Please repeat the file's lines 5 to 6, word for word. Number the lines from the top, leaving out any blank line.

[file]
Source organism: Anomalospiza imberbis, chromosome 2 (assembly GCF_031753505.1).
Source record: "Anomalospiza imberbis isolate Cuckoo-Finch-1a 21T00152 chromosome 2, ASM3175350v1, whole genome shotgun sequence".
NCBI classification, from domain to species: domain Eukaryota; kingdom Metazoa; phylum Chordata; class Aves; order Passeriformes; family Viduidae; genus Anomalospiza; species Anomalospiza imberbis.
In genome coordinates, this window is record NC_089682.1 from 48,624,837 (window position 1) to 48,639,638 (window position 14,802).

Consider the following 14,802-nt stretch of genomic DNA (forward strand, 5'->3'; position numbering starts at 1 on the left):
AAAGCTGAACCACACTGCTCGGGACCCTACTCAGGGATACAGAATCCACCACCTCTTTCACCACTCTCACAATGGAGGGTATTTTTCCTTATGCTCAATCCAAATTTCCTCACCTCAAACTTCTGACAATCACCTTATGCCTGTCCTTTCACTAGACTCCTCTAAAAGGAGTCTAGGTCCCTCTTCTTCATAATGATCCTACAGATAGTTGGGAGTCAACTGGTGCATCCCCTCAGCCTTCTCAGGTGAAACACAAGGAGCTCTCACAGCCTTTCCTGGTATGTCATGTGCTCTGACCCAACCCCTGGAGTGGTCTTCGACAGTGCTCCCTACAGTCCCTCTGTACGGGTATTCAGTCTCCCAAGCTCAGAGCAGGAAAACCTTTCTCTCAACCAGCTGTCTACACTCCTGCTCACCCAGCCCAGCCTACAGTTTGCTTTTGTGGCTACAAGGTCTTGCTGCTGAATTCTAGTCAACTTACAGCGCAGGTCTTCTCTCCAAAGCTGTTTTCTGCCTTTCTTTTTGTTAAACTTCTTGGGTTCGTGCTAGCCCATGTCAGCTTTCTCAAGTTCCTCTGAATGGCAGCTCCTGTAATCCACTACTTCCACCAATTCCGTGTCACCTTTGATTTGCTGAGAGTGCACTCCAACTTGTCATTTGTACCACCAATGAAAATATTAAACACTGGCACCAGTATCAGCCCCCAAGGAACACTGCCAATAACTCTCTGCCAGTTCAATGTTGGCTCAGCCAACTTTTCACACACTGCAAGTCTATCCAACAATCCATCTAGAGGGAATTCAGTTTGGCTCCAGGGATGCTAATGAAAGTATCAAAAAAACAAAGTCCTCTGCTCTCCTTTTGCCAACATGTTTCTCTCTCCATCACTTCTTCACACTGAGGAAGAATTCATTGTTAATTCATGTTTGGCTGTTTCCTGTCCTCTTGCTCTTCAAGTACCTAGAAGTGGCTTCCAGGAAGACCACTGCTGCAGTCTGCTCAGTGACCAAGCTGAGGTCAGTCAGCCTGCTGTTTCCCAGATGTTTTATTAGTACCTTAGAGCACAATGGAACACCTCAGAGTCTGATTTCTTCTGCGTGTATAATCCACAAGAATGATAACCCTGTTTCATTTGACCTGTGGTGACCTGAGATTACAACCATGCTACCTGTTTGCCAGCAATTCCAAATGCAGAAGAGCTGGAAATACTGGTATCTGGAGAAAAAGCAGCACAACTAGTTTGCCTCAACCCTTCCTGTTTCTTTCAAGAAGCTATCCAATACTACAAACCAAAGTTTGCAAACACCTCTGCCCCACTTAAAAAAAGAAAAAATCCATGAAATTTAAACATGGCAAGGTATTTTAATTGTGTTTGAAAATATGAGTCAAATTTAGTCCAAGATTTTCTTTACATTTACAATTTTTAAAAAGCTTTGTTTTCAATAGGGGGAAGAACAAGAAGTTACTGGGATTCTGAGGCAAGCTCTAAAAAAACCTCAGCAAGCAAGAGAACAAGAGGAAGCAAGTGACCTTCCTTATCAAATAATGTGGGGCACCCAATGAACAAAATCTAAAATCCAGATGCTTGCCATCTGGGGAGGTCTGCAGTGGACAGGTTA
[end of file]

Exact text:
Consider the following 14,802-nt stretch of genomic DNA (forward strand, 5'->3'; position numbering starts at 1 on the left):
AAAGCTGAACCACACTGCTCGGGACCCTACTCAGGGATACAGAATCCACCACCTCTTTCACCACTCTCACAATGGAGGGTATTTTTCCTTATGCTCAATCCAAATTTCCTCACCTCAAACTTCTGACAATCACCTTATGCCTGTCCTTTCACTAGACTCCTCTAAAAGGAGTCTAGGTCCCTCTTCTTCATAATGATCCTACAGATAGTTGGGAGTCAACTGGTGCATCCCCTCAGCCTTCTCAGGTGAAACACAAGGAGCTCTCACAGCCTTTCCTGGTATGTCATGTGCTCTGACCCAACCCCTGGAGTGGTCTTCGACAGTGCTCCCTACAGTCCCTCTGTACGGGTATTCAGTCTCCCAAGCTCAGAGCAGGAAAACCTTTCTCTCAACCAGCTGTCTACACTCCTGCTCACCCAGCCCAGCCTACAGTTTGCTTTTGTGGCTACAAGGTCTTGCTGCTGAATTCTAGTCAACTTACAGCGCAGGTCTTCTCTCCAAAGCTGTTTTCTGCCTTTCTTTTTGTTAAACTTCTTGGGTTCGTGCTAGCCCATGTCAGCTTTCTCAAGTTCCTCTGAATGGCAGCTCCTGTAATCCACTACTTCCACCAATTCCGTGTCACCTTTGATTTGCTGAGAGTGCACTCCAACTTGTCATTTGTACCACCAATGAAAATATTAAACACTGGCACCAGTATCAGCCCCCAAGGAACACTGCCAATAACTCTCTGCCAGTTCAATGTTGGCTCAGCCAACTTTTCACACACTGCAAGTCTATCCAACAATCCATCTAGAGGGAATTCAGTTTGGCTCCAGGGATGCTAATGAAAGTATCAAAAAAACAAAGTCCTCTGCTCTCCTTTTGCCAACATGTTTCTCTCTCCATCACTTCTTCACACTGAGGAAGAATTCATTGTTAATTCATGTTTGGCTGTTTCCTGTCCTCTTGCTCTTCAAGTACCTAGAAGTGGCTTCCAGGAAGACCACTGCTGCAGTCTGCTCAGTGACCAAGCTGAGGTCAGTCAGCCTGCTGTTTCCCAGATGTTTTATTAGTACCTTAGAGCACAATGGAACACCTCAGAGTCTGATTTCTTCTGCGTGTATAATCCACAAGAATGATAACCCTGTTTCATTTGACCTGTGGTGACCTGAGATTACAACCATGCTACCTGTTTGCCAGCAATTCCAAATGCAGAAGAGCTGGAAATACTGGTATCTGGAGAAAAAGCAGCACAACTAGTTTGCCTCAACCCTTCCTGTTTCTTTCAAGAAGCTATCCAATACTACAAACCAAAGTTTGCAAACACCTCTGCCCCACTTAAAAAAAGAAAAAATCCATGAAATTTAAACATGGCAAGGTATTTTAATTGTGTTTGAAAATATGAGTCAAATTTAGTCCAAGATTTTCTTTACATTTACAATTTTTAAAAAGCTTTGTTTTCAATAGGGGGAAGAACAAGAAGTTACTGGGATTCTGAGGCAAGCTCTAAAAAAACCTCAGCAAGCAAGAGAACAAGAGGAAGCAAGTGACCTTCCTTATCAAATAATGTGGGGCACCCAATGAACAAAATCTAAAATCCAGATGCTTGCCATCTGGGGAGGTCTGCAGTGGACAGGTTA